Planting urban forests can boost biodiversity, help mitigate climate change, contribute to a cleaner air, and cool cities during heath waves. Above all, it looks like a lot of fun to plant and take care of these mini-forests with citizens or schools to green neighbourhoods. A good idea for BiodiverCities?
More on minitature urban forests here. A nice video by WEF is on their twitter page. Read more about Planting of mini-forests in cities is growing in popularity
Cities can take effective measures to increase biodiversity. For instance, the city of Leuven, Belgium, signed the Bye Bye Grass charter. This charter motivates businesses to turn monoculture grass lawns into flower-rich meadows which are better for climate and for biodiversity. This means less mowing, sawing specific seeds, and allow weeds to partially take over. Also citizens can help make cities a little bit wilder by turning ever green gardens into flower fields.
The Bye bye Grass charter is available in Dutch but a press kit is... Read more about Bye bye grass: a charter to to turn urban green deserts into flower rich meadows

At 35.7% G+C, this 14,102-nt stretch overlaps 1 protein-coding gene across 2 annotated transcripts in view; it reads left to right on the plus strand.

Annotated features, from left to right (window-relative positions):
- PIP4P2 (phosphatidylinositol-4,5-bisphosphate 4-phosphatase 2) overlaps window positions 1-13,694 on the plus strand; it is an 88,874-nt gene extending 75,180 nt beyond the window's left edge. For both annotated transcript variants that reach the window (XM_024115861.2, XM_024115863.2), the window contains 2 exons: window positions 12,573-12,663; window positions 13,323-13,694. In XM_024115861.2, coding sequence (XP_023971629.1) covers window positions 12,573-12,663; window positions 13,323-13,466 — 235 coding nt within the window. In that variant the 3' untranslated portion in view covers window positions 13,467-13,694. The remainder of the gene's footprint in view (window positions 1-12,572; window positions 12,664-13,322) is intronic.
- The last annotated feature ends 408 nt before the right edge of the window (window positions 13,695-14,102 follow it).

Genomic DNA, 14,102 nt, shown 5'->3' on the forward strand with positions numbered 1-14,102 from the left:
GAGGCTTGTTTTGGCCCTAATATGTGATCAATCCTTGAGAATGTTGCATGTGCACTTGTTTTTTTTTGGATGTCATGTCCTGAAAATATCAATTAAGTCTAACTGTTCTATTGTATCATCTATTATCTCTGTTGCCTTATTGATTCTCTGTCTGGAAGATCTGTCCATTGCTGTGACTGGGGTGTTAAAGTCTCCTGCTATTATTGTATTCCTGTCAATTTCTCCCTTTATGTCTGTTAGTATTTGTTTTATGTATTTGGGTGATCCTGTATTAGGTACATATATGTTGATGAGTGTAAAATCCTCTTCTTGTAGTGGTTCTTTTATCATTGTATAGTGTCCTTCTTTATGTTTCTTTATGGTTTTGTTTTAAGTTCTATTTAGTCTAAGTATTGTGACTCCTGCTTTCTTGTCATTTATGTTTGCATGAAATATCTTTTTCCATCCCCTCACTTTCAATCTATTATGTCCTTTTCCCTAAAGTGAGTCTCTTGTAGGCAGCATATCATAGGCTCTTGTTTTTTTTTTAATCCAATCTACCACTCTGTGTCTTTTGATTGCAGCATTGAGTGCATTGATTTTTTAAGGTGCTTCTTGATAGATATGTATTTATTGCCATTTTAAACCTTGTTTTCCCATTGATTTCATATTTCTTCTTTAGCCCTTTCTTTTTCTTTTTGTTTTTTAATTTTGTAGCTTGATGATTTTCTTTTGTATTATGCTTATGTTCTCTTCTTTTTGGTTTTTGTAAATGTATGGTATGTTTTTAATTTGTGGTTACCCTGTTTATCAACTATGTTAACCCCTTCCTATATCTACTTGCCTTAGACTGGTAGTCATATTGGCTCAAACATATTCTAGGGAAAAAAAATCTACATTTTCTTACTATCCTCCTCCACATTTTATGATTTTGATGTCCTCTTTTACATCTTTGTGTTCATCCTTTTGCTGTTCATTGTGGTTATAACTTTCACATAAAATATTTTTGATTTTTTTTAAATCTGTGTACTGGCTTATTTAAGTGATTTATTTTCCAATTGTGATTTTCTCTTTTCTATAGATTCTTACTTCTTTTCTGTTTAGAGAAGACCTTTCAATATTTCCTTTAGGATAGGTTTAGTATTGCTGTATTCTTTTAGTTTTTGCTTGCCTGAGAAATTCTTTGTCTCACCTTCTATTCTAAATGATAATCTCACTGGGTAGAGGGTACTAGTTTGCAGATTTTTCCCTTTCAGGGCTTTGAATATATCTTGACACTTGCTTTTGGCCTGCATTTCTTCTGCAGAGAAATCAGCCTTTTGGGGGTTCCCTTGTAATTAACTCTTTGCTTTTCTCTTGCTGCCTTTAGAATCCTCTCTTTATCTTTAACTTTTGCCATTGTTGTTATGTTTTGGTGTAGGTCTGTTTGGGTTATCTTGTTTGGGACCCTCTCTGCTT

Together with other 12 European cities Varese is part of BiodiverCities promoted by the European Parliament. The project aims at improving civil society participation in decision-making related to the deployment of urban green infrastructure.
Thanks to the collaboration between LIPU (Lega italiana protezione uccelli – Italian association for birds protection) and GIO (Gruppo Insubrico Ornitologia, a local ornithology association) Varese is setting up a citizen science activity for swift data collection and mapping.
The objective of the activity is to raise awareness between... Read more about Varese News reports on BiodiverCities and on the citizen science initiative on swifts
On 20 May 2020 , the European Commission adopted a new biodiversity strategy to 2030. It sets ambitious targets to protect more nature, to restore ecosystems and to step up governance, monitoring and global efforts.
The urban dimension is now well recognised in the new biodiversity policy.